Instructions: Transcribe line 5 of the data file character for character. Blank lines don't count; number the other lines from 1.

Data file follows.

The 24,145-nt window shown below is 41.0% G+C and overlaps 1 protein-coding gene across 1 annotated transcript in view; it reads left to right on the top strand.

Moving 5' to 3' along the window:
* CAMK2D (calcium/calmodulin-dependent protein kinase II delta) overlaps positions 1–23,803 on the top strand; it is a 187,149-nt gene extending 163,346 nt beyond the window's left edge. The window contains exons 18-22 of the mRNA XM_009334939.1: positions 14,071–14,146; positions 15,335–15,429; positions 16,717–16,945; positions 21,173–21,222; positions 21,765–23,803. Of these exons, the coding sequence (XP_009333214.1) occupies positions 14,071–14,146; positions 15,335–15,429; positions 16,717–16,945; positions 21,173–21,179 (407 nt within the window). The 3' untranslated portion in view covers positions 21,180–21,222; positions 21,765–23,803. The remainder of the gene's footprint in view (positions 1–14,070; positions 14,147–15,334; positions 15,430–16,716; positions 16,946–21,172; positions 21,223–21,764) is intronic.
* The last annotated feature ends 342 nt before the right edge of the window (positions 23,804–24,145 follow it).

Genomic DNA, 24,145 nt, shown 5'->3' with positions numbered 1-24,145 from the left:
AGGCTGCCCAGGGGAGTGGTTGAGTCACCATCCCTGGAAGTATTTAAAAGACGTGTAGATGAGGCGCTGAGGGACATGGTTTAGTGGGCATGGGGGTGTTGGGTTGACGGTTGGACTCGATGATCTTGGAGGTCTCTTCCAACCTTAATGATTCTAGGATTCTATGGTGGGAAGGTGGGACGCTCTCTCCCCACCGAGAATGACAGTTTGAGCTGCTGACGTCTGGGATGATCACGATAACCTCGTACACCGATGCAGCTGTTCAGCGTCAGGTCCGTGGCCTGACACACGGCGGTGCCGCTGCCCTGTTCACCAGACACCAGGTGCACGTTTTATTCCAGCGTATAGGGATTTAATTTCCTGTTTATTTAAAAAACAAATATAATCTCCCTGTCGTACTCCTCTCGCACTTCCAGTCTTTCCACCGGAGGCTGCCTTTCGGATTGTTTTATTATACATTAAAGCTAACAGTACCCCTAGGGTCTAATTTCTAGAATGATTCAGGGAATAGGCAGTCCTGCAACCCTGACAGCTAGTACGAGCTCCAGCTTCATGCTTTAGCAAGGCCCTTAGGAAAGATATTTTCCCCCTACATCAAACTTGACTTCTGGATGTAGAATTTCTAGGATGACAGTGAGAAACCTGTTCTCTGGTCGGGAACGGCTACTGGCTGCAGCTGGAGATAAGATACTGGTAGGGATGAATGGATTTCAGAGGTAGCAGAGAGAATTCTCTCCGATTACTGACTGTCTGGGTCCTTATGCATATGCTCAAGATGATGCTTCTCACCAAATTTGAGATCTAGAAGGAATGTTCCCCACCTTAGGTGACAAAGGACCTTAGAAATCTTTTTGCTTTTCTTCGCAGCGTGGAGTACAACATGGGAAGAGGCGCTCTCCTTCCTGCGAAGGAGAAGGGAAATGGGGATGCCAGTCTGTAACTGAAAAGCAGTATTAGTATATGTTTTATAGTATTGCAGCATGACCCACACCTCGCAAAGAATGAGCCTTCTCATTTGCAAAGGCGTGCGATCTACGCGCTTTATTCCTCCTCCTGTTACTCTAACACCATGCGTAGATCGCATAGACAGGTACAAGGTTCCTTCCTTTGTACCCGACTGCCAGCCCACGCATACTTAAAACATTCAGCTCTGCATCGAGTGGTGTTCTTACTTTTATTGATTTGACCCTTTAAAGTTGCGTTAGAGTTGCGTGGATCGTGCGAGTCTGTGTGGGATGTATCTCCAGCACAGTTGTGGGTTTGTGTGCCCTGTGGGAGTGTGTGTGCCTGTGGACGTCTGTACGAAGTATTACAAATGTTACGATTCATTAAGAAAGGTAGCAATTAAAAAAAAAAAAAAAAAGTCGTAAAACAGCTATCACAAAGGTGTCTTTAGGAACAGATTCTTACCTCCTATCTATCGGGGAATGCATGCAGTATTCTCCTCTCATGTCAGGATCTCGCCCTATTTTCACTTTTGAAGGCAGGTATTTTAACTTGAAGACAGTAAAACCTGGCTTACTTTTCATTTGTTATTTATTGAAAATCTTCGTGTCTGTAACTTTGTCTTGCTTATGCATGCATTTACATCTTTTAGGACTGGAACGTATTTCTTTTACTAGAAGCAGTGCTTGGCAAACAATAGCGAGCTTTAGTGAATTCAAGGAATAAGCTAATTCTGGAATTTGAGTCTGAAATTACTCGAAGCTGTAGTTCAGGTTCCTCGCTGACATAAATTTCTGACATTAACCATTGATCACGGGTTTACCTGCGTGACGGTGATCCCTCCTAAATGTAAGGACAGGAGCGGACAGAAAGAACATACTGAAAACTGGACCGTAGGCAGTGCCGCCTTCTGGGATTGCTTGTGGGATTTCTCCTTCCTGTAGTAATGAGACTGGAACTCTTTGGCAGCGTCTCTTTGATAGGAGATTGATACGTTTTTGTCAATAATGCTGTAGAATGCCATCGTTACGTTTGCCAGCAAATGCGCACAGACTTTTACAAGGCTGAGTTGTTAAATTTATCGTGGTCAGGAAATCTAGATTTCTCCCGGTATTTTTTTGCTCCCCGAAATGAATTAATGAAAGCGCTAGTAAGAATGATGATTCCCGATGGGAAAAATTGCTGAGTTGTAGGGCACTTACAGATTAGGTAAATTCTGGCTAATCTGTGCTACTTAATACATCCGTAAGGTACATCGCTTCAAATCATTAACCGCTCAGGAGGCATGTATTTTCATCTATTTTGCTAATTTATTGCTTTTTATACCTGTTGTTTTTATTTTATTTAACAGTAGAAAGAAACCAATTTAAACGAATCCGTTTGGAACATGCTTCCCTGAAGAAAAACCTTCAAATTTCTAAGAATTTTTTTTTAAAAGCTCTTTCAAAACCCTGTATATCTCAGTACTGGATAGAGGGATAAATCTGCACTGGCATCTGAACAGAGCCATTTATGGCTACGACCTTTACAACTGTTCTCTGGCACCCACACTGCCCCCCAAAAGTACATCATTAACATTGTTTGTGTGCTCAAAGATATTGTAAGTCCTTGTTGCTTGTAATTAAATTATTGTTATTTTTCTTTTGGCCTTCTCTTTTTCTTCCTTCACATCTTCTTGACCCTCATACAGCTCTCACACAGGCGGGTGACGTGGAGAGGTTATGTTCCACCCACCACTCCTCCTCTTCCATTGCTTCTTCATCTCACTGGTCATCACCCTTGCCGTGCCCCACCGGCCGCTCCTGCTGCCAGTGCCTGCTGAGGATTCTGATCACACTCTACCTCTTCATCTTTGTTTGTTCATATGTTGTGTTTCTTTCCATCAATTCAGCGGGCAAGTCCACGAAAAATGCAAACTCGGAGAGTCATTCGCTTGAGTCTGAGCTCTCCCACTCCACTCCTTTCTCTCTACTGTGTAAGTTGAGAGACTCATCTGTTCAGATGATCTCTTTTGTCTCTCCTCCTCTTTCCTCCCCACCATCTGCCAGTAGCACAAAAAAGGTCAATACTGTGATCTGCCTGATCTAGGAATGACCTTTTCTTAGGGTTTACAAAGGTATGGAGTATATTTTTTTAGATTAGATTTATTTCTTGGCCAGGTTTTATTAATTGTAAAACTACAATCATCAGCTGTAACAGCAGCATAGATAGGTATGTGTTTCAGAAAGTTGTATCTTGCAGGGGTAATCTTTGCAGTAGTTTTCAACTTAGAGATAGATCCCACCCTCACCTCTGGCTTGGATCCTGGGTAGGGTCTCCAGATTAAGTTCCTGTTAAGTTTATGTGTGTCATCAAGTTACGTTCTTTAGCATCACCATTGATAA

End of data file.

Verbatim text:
Genomic DNA, 24,145 nt, shown 5'->3' with positions numbered 1-24,145 from the left: